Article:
For years, the major comic book publishers had waffled and hedged and — ugh — “strategized” about digital publishing. They created freakish hybrids of cartoons and traditional graphic novels and they’d try to call them “comics.” They produced a limited line of stories that were drawn and lettered and formatted especially for tiny phone screens. Those things were comics, but could you really call them “comic books”?
And Marvel made the same short-sighted mistake as the music publishers did in the ’90s, when that industry first tried to address the gravitational consumer shift towards digital distribution: They grudgingly allowed people to have access to a (severely limited) selection of (way-out-of-date) comics, (hosted on a remote server,) that could (only) be read via a web browser (with a live Internet connection).
The number of caveats in that description should give you some idea of how well that worked out.
What DC Comics did a year ago was inevitable, yet still brave. Enough was enough: they put digital comics on the exact same footing as the dead treeware editions they were publishing. On the same day that they ship a paper comic to stores, an identical digital edition also appears as a download, in the same form and at the same cover price.
Marvel Comics jumped into the “all in” pool a few months afterward. There was no reason not to, at that point. Their historical rival had fully embraced digital distribution and (here was the important thing) the world hadn’t come to an end as a result. Nor, just as importantly, had the network of comic book shops revolted in protest. On the contrary: all of the local retailers I’ve spoken to have told me that their sales have either remained consistent or actually increased since the new reality of industry-wide day-and-date digital delivery.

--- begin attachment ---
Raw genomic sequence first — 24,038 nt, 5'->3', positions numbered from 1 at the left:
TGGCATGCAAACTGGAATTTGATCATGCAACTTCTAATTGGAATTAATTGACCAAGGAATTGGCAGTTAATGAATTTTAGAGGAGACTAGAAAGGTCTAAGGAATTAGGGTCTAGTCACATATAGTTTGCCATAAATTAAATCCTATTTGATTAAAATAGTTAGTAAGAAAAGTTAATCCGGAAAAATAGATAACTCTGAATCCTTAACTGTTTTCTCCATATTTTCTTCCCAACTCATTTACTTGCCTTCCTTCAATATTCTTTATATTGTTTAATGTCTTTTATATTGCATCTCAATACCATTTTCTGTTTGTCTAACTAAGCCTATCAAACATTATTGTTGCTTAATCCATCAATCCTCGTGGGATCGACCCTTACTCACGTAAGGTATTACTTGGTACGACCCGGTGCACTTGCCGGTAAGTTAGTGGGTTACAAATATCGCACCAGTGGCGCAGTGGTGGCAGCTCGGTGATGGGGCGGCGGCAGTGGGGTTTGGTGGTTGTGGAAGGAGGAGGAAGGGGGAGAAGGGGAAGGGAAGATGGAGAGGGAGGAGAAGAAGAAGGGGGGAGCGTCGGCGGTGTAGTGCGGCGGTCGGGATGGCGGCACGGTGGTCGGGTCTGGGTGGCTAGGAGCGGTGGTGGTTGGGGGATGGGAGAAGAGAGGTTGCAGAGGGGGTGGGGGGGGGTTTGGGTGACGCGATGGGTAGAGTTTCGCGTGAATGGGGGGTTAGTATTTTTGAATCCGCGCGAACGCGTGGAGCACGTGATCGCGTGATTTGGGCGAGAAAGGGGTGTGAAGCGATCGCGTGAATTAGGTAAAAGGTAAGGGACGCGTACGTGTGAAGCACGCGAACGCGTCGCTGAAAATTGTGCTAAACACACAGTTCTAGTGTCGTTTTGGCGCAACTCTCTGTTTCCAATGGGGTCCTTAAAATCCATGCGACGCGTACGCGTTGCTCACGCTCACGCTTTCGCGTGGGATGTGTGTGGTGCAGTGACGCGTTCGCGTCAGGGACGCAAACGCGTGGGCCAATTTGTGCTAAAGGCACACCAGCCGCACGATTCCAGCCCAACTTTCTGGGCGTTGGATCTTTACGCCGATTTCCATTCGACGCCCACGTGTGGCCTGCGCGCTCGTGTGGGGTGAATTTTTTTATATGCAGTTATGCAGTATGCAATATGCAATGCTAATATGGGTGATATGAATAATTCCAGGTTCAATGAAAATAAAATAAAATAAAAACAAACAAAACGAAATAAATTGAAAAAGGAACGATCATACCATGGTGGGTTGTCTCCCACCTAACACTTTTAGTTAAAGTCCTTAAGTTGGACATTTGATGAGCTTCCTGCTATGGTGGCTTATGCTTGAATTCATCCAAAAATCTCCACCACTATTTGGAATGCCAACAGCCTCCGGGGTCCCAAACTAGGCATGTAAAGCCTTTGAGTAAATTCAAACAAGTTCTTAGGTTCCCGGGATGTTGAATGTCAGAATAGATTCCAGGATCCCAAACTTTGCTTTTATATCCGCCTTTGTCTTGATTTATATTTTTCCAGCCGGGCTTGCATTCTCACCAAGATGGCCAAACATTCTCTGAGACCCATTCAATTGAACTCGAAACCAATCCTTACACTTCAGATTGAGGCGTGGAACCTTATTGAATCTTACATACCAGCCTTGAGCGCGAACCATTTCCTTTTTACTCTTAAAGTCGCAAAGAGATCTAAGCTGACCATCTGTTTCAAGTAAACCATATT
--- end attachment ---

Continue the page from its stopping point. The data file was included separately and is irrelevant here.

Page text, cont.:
But it turns out that after going “all-in,” DC was able to go “all-in-er.” Last week, the publisher expanded their digital distribution system all the way into the native reader apps found on multiple mobile devices. You can now purchase DC’s weekly releases through the Kindle Store, the iBookstore, and the Nook Store.
The backend that drove DC’s original “all in” digital efforts was provided by Comixology. Their storefront and technology continues to power the DC Comics app for multiple platforms. DC content will continue to appear in the Comixology store. Nothing’s changed there.
Also unchanged: Comixology remains the best way to buy, read, and manage comics. It’s both the iTunes and the Kindle Store of digital comics. iTunes was a breakthrough for music because it collected every album from every publisher together in the same store: like traditional stores, it provided a one-stop-shopping experience. Kindle was a breakthrough for digital books because Amazon has been so aggressive in making versions of the Kindle Reader app available for as many platforms as possible.